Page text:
The New Jersey City University women’s soccer team was in the midst of a ball possession drill some 30 minutes before its Sept. 21 game against conference rival William Paterson when Amanda Filippone trotted to the trainer’s table, hoping to loosen her stiff back.
A junior midfielder at the Jersey City school, Filippone hopped up on the table and crossed her right leg over her left, contorting her body to stretch her back — a routine exercise that can surely be spotted during any team’s pregame warm-up.
Filippone says the stretch had nothing to do with what immediately followed — an epileptic seizure that landed her in the back of an ambulance bound for Jersey City Medical Center.
Hours later she was released from the hospital, but Filippone would miss the remainder of the Gothic Knights’ 2013 season with what she estimates was the 10th grand mal seizure of her life.
The pregame episode illustrates the unpredictable and erratic nature of epilepsy, a neurological disorder that affects more than 2 million Americans and 65 million people worldwide, according to the Epilepsy Foundation of America.
Filippone was diagnosed with the condition at 7 years old, still not old enough to fully grasp the gravity of the news. Since then, the seizures have come at random — at the dinner table, in the classroom, in front of the computer screen. Once, she fell down a set a stairs during a seizure.
Muscle contractions. Foaming from the mouth. Loss of consciousness. Sometimes it’s all over within 30 seconds. Other times, she says, the seizures can last upwards of four minutes.
“It’s scary. You know you’re in one place, and then next thing you know you’re waking up in an ambulance,” Filippone said last week as Epilepsy Awarness Month wound to a close.
There’s both physical and emotional aftermath — the extreme fatigue, the anger, the confusion, the shroud of fear that lingers among those closest to her.
“It’s a very, very scary thing to watch. You don’t know if they’re going to stop breathing, you don’t know if they’re going to come out of it,” said Filippone’s mother, Colleen. “It’s horrible. It’s heartbreaking just to watch her go through it.”
Yet, Filippone’s condition hasn’t hijacked her life. She has limitations: she isn’t allowed to drive a car or drink alcohol, and must limit her consumption of caffeine, which can trigger a seizure. With a strict regimen of medications, Filippone manages her day-to-day life. The affable 20-year-old says her beloved sport has helped her come to terms with her condition and find normalcy.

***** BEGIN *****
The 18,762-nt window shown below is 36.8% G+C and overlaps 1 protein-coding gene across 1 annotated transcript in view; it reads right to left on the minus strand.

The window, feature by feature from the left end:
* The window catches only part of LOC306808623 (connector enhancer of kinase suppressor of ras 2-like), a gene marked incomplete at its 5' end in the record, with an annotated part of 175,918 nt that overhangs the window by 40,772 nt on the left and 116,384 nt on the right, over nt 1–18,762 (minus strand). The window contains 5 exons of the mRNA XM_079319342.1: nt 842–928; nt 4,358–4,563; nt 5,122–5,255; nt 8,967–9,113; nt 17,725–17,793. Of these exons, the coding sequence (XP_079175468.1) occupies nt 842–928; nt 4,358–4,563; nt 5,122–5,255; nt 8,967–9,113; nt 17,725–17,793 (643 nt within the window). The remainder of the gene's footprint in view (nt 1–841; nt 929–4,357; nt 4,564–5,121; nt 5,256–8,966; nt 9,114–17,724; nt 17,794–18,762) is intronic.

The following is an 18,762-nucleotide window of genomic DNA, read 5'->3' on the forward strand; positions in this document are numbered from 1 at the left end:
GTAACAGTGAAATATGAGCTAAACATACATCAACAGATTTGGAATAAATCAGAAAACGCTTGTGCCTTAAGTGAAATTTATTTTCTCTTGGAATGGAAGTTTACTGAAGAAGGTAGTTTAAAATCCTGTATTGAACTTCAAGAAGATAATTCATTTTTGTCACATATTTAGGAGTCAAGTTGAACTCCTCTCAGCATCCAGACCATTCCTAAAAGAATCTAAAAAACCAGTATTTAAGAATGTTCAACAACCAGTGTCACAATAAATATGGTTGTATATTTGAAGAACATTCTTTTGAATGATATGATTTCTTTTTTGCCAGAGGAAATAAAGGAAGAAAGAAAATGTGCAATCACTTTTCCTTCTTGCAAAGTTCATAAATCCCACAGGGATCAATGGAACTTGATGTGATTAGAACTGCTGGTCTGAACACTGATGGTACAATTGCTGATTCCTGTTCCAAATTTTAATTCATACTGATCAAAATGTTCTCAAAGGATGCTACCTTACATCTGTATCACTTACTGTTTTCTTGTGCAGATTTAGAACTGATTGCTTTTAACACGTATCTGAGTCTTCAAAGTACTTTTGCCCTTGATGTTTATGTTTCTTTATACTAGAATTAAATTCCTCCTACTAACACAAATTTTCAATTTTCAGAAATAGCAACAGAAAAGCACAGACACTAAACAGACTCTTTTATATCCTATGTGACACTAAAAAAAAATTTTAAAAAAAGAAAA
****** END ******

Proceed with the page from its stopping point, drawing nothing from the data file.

“Soccer’s been huge for me. I’ve never thought about restrictions once I stepped on the field,” Filippone said. “I kind of just felt as if everyone else, as if nothing is wrong with me, no medical issues. I just felt like I was one of them.”
The game sets her free.
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Brittany Hoffman was going through her standard pregame routine when she noticed her teammates’ warm-up come to an abrupt halt.
Hoffman, the team’s junior goalkeeper, is well-informed about Filippone’s condition, having worked as an emergency medical technician for the past 2 ½ years. After all, she helped organize Filippone’s annual players-only meeting during the preseason when Amanda explained her disorder to her new teammates.
“I just remember knowing instantly what had happened and running over there,” Hoffman recalled. “It’s not something for everyone to see, and definitely everyone was shaken up.
“There’s not much you can do,” Hoffman added. “You have to make sure she doesn’t hit her head and wait for her to come out of it.”
After the September incident — her first and only on-field seizure in her three seasons at NJCU — doctors told Filippone that she would have to cease all physical activity for two to four weeks while her medication levels were analyzed. When those results indicated abnormally low levels, Filippone decided to scrap the remainder of the 2013 season, opting for a medical red shirt that would give her an additional year of eligibility at NJCU.
However logical the decision was, she soon found herself coping with the reality of yet another lost season after an ankle injury limited her sophomore campaign in 2012 to just 10 games. Without Filippone, who is heralded for her two-way abilities and communication skills, the Gothic Knights stumbled to a 1-11-1 record this fall and were further hamstrung by low roster numbers.
Filippone, a team co-captain, could do nothing but watch helplessly from the sideline.
Yet, that’s exactly what she did. Instead of withdrawing herself from the team, she made it a point to stay around the game, attending practices and every game — both home and away.